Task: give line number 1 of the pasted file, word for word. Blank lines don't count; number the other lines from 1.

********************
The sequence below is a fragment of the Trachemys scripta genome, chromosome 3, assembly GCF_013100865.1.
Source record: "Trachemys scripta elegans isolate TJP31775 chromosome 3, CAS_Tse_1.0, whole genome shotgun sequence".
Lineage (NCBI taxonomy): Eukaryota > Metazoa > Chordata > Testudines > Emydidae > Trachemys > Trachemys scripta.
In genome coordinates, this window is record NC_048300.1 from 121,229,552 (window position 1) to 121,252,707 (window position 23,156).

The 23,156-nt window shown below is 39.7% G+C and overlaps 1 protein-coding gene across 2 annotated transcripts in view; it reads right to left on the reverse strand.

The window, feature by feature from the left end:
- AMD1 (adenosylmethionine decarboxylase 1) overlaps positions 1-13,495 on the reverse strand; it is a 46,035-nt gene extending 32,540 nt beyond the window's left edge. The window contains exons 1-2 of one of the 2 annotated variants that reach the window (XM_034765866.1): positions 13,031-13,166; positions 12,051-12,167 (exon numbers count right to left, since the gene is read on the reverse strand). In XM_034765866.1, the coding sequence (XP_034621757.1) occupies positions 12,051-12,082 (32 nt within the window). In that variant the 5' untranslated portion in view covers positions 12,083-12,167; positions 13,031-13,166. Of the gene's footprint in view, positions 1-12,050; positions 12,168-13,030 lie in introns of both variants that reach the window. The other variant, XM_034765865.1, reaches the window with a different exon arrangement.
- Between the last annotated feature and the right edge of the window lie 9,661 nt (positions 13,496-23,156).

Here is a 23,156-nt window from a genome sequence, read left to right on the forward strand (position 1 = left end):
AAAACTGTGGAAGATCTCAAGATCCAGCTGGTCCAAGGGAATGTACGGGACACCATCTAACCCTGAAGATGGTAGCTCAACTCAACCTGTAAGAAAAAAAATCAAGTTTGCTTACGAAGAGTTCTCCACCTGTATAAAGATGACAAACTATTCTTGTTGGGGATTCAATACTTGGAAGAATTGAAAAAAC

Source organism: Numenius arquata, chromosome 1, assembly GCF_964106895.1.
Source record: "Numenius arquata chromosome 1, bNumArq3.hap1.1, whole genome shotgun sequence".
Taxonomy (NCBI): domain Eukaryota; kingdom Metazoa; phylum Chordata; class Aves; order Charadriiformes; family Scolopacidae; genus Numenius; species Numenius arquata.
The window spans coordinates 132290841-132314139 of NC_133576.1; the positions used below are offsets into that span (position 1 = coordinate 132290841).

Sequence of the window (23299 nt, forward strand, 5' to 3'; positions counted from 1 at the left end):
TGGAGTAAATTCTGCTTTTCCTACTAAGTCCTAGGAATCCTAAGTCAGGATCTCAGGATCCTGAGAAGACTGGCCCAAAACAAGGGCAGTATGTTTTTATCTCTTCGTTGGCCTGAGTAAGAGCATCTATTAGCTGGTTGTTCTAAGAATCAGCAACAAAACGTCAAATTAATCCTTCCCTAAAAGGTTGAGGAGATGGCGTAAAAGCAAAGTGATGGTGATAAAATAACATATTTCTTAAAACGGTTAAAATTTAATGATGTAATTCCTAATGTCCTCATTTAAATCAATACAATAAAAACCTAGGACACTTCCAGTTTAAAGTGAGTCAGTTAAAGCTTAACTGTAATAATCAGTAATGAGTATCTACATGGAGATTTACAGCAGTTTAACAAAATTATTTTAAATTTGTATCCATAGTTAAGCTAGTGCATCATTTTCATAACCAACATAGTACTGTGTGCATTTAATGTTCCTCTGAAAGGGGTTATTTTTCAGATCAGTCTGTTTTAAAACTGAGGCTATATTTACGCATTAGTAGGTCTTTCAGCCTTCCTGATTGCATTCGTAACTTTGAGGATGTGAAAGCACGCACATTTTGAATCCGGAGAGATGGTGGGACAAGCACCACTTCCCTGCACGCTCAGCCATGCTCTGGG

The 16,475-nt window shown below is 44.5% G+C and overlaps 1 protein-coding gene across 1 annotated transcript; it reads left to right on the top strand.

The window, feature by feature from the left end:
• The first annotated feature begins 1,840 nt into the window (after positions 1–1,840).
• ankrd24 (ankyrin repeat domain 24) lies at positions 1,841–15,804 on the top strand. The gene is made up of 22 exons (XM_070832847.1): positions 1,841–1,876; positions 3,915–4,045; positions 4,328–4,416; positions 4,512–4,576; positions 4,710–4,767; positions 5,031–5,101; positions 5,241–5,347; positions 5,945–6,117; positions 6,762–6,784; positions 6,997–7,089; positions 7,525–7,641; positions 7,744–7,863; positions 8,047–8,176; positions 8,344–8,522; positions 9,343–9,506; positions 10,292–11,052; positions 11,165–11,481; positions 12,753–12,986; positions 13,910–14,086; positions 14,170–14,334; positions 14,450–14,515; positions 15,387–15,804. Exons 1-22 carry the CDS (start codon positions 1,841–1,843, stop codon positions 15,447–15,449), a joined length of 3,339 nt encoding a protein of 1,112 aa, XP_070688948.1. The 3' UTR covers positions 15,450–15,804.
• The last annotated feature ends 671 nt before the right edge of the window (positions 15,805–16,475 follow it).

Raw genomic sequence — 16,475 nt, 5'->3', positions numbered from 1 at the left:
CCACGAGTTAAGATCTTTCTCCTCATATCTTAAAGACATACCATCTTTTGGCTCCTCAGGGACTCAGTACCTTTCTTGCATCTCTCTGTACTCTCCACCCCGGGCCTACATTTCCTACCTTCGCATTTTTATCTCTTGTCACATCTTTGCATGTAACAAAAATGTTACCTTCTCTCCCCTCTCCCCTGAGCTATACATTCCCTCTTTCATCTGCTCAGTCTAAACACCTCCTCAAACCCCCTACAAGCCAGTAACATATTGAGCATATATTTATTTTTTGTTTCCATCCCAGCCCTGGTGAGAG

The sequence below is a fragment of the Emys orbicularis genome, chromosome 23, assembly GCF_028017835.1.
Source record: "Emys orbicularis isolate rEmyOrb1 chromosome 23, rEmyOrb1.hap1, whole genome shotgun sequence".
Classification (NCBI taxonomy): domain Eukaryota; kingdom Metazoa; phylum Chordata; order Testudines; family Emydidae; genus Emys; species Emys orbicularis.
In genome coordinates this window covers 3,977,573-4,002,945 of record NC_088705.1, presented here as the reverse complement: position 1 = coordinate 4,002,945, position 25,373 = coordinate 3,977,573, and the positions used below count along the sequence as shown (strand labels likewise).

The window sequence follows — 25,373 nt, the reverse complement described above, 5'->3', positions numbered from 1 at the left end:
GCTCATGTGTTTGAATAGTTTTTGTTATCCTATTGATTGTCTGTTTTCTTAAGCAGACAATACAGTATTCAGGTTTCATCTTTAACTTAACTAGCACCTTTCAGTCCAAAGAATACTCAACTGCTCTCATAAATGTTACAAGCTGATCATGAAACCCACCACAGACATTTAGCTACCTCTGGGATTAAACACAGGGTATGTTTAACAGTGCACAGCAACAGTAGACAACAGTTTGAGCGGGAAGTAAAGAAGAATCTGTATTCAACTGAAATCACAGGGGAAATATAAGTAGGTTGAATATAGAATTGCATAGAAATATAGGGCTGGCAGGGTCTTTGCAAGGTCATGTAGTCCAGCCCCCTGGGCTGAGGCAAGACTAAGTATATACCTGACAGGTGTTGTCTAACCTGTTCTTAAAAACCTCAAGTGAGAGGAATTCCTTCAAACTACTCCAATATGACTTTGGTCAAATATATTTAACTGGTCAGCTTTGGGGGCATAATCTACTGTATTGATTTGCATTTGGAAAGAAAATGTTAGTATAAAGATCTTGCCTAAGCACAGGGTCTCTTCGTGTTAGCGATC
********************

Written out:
The sequence below is a fragment of the Trachemys scripta genome, chromosome 3, assembly GCF_013100865.1.